Avidity, the will to pillage and dominate, indifference to the suffering caused by poverty and inequality are manifestations of moral defects which poison the Planet, sowing the seeds of joylessness on every level. When these defects become the ruling behavioral guidelines for entire countries, the effect is catastrophic. Every one of us has the responsibility to respect the environment and all its inhabitants: each of us is an important fragment of potential global change which will not come about without the evolution and maturation of all single consciences.
 

Food is also a spiritual matter

Culture / -

platone per discorso 21 maggio imm rif

Everything we do as individuals has consequences on society, so we must start to behave positively if we want a better world. I came to Expo Milano 2015 because I believe that together – with due critical spirit – we can construct a different society, one that is democratic and authentic, where science and faith finally enter into constructive dialogue.

The problem is that our society is greedy, egoist and cruel. We have to be realists, evil does exist, and so do economic interests, and we have to accept that, or at least try to understand it. We are part of Creation and everything we do as individuals, everything we call sin, has consequences on society. What does ‘Food for the Spirit’ mean today? Food is a mirror that reflects our lifestyle. In our Waldensian meals, we use porcelain plates and not plastic ones, and we use carpooling for transport… in other words, as believers we look for little solutions to the big problem.
 
I always say, we’re part of the problem, but also the solution. And also, that it’s better to be atheists than bad believers! I have come here because if we wish, together, we can build a different Europe. We need to take part together in a shared project for humanity. Clean air, lightness, clean and controlled food, democracy, and authenticity. These are the words we need to say, for ourselves and for the future of our children. Man is body and physicality, faith and science, this is the vision of the Bible. We no longer need to separate science from religion… there’s no need to do that any more! These two realities must converse with positive critical spirit, to make something true, authentic, which doesn’t harm human beings.
 
To examine this subject more deeply, I’d like to refer to a reflection on nourishment which we recently carried out in our Waldensian community in Milan. The words of Jesus, spoken after the multiplication of the loaves and fishes – “Do not work for food that goes bad, but work for food that endures for eternal life” (John 6, 27) – highlights the duality between material food and spiritual food. We obviously need the former – “Give us this day our daily bread” – but we search for Jesus in order to live, not just to survive. Life, in the true sense of the word, has need of spiritual bread too, in order to nourish our communion with God.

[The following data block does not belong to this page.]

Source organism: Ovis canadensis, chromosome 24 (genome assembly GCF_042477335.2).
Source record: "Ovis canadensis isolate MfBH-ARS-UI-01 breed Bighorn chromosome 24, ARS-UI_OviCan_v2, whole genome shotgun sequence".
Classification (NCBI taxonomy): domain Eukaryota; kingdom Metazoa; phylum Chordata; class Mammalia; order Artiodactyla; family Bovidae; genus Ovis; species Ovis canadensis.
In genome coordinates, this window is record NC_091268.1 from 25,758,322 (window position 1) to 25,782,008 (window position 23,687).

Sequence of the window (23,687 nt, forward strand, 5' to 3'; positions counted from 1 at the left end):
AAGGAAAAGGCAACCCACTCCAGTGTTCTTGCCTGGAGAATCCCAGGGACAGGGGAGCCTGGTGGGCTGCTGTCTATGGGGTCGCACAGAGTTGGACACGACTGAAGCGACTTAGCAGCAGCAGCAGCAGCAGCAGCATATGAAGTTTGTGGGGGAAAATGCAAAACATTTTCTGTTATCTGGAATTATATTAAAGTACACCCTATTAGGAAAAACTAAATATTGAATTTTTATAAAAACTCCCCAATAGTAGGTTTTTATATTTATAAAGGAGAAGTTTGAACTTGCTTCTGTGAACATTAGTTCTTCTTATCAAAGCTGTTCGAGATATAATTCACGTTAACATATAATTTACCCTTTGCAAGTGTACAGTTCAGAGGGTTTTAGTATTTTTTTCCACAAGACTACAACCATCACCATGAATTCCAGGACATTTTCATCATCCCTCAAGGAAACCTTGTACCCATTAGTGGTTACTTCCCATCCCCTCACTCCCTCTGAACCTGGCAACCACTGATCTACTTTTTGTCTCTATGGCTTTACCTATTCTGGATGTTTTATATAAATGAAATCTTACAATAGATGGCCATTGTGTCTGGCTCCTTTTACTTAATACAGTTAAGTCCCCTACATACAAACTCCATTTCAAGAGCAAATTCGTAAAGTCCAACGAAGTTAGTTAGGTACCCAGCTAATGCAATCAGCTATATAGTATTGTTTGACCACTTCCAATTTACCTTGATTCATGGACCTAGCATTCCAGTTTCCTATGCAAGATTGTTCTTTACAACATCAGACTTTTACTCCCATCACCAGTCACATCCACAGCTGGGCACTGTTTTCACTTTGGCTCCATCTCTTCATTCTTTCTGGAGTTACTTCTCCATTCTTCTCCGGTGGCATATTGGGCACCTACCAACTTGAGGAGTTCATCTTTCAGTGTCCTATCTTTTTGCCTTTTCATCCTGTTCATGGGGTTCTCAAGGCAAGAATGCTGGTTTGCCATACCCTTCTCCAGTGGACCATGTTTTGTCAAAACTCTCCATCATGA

Hunger drove Israel to Egypt, where it became enslaved. And when it escaped slavery, on its journey towards freedom it was nourished, in the desert, by manna. A daily gift which, if hoarded, went rotten: thus avoiding the extremes of some having too much and some none at all. God’s gifts are entrusted to us so that everyone may enjoy them, without transforming them into exclusive personal property which does not have to be accounted for to anyone. Otherwise our mission will end in tragedy. Greed eats away at the kind of respect for limits to which God has invited us since creation.
 
“You may surely eat of every tree of the garden – God says to Mankind – but of the tree of the knowledge of good and evil you shall not eat” (Genesis 2, 17). Food becomes a gift of life in the measure to which we recognize that there is a limit, that not everything is available to us. But things went differently. From the avidity to possess everything, to accept no limits, is born the delirium of omnipotence that destroys life. Food is the measure of our relation with creation and with God. Nourishing oneself is also a spiritual matter on which we should reflect every time, starting from the tension between penury and excess, between egoism and communion. So much of our life is spent at table: a moment not just of satisfying hunger but also of recognition… the recognition and gratitude for the gift of our “daily bread”.
 
Our fraternity reemerges and is consolidated in the Lord’s Supper of the Eucharist. Eating with The Lord helps us to understand that the material goods entrusted to us are to be used in a perspective of sharing. The future of humanity begins at table: at that table to which God, through Christ, has invited us, all men and all women, without excluding anyone. Christianity proposes as its horizon the image of a laid table to which one more place may always be added. There is nothing more acutely spiritual and material at the same time than the simple act of sitting down at the table while thanking the God who has invited us to his table.